How to Record Face-to-Face Podcast Interviews: The Full Guide
I've covered how to record face to face podcast interviews before, showing how you can get decent results with just a small digital recorder and a couple of lavalier microphones.
It's a good low-cost setup, still, but there are a fair few disadvantages to that configuration. These include the lack of any ability to set volumes individually per speaker, and a little bit higher background noise due to the splitter.
In this series of articles we're going full quality, forgetting about the budget and overcoming the disadvantages of the lower cost system.
I want to offer a no-nonsense description of the gold standard equipment you need for face to face interviews, assuming you have a bit of budget to play with.
I'll give a couple of lower cost options, but this is really assuming that you want the pro-level kit that'll deliver results and last you a long time.
I also want to cover setup and the exact little extras you need. At the end of this series you'll know what you need, down to the last cable, and you'll know how to use it to capture the best face to face interviews or co-hosted podcasts possible.
Why Is This Needed? I Skype!
Why spend time on this? Well, Skype interviews have always, in the past, been the king of podcasting. They're quick and they're easy to organise – no travelling required, after all. But, I'm seeing more and more of my production customers now looking at face to face interviews, or face to face co-hosting.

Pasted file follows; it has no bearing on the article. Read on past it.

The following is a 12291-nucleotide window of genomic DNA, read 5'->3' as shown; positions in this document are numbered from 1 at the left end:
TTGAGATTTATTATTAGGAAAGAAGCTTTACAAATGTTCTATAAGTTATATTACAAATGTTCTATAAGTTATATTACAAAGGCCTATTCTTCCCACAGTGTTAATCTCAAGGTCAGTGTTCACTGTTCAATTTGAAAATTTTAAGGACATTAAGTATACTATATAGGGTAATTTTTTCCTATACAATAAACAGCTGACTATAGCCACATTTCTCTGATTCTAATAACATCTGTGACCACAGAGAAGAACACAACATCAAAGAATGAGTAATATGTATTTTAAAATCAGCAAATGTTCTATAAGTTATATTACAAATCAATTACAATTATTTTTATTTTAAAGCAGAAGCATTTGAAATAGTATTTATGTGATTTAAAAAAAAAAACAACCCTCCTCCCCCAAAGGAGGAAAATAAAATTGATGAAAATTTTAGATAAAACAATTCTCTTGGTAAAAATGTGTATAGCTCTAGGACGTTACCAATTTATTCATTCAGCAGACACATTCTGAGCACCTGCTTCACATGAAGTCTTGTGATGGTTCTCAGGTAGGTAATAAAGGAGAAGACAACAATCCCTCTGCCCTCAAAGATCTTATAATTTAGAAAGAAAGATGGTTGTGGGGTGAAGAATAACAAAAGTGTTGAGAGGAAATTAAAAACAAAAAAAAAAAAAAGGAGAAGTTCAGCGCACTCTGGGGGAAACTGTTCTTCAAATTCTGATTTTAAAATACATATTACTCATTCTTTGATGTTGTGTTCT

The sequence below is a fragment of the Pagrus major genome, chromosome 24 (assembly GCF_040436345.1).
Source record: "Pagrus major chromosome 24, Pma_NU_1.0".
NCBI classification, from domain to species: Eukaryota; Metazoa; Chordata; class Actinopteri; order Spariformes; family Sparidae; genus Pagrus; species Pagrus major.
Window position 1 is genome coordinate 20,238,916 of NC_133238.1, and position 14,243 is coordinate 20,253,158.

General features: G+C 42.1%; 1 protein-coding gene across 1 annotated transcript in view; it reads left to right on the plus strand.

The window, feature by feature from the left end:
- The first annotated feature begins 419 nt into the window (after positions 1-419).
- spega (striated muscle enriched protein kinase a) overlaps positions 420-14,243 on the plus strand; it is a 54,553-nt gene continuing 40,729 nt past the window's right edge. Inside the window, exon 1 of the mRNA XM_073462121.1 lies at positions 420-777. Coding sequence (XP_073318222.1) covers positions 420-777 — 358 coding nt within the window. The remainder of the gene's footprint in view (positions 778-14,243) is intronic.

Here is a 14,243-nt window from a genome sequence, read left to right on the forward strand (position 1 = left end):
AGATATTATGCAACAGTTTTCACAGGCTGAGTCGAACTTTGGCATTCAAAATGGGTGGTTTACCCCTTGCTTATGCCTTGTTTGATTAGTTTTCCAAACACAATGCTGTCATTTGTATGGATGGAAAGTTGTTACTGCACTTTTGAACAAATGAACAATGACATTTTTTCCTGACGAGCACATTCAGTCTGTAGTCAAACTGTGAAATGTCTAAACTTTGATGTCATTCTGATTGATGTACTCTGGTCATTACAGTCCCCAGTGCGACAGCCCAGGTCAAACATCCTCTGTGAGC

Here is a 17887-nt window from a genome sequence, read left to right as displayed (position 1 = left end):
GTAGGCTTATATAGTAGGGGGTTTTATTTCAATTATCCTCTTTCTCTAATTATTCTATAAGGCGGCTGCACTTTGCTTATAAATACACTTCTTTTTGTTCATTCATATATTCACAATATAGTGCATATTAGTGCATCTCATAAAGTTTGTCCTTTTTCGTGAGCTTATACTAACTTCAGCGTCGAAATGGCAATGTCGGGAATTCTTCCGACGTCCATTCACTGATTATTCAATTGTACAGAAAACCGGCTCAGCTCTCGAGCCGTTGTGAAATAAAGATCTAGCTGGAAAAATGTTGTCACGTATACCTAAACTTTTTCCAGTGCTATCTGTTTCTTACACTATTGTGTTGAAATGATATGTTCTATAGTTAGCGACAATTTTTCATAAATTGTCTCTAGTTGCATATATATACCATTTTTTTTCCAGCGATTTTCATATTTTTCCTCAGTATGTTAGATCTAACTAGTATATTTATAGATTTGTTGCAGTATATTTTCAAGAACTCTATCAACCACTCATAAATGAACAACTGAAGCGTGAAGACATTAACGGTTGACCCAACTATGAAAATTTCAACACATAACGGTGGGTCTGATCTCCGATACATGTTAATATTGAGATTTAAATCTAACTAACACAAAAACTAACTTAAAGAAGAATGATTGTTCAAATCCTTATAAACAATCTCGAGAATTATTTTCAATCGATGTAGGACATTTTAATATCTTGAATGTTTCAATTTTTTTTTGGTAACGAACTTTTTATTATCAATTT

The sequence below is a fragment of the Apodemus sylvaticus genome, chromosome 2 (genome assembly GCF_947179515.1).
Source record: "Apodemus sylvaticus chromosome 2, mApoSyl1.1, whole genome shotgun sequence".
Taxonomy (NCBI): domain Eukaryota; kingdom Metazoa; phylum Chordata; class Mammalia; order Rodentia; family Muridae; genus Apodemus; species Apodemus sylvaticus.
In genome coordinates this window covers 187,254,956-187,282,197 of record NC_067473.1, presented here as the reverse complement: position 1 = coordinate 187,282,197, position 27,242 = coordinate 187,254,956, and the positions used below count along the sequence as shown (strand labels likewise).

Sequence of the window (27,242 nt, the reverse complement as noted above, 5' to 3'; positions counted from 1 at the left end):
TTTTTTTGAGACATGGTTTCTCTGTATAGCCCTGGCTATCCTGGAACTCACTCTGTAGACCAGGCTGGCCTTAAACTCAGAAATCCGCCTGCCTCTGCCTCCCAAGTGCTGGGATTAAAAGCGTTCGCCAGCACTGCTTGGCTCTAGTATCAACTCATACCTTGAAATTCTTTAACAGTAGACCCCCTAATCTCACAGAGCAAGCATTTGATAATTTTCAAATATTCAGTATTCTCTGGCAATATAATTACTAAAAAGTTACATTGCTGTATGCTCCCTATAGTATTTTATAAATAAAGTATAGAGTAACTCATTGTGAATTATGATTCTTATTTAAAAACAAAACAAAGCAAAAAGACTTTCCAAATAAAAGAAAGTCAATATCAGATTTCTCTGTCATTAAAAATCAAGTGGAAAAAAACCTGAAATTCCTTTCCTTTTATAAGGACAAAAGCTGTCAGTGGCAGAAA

I think that change is because there's currently a good-sized influx of businesses entering the podcasting realm. Because of that, and the fact that these shows are now representing brands rather than a hobbyist, the requirements for quality are becoming a lot higher.
Face to Face Beats Skype, Almost Every Time
While Skype is good, it often doesn't deliver the quality of a face-to-face sit down, either from a technical point of view, or a human interaction standpoint.
A face to face conversation is in a league above in terms of flow and back-and-forth, thanks to the visual and physical cues that guide a conversation. People can segue, interrupt, banter and add-to so much more naturally when they're standing right in front of each other.
You also never get the time lag in personal chats that sometimes plague Skype conversations.
Now, to qualify, this isn't talking down Skype entirely. You can get great results on Skype if the connection is good and the hosts are skilled in communicating on that platform.
There are many a great podcast out there which is based solely on Skype conversations. But, if top quality is your game, I do believe face-to-face wins out the vast majority of the time.
Before we dive in, what's the context here? These are the two most common possibilities:
- Co-hosting a podcast in person
- Recording an interview in person
Either option involves the exact same setup – two people (or more) in the same room speaking to each other, and recording the conversation.
Others may be recording an event, perhaps a workshop or a presentation, and you want to record the speaker, plus people asking questions. Or perhaps even a podcast roundtable where you want to record a group of people all having a conversation.
If any of these appeal to you, then this series should prove useful.
So, dual aims here. First, I want to create a series which I can guide new customers to when they're looking at this kind of setup. And second, I want to help you fine folks, the readers of the Podcast Host, in making sure that when you decide to treat yourself to better interview kit, your hard earned cash gets spent on the right equipment.
Ok, with all of that in mind, let's dive into it! First stop, click here to read about the digital recorder.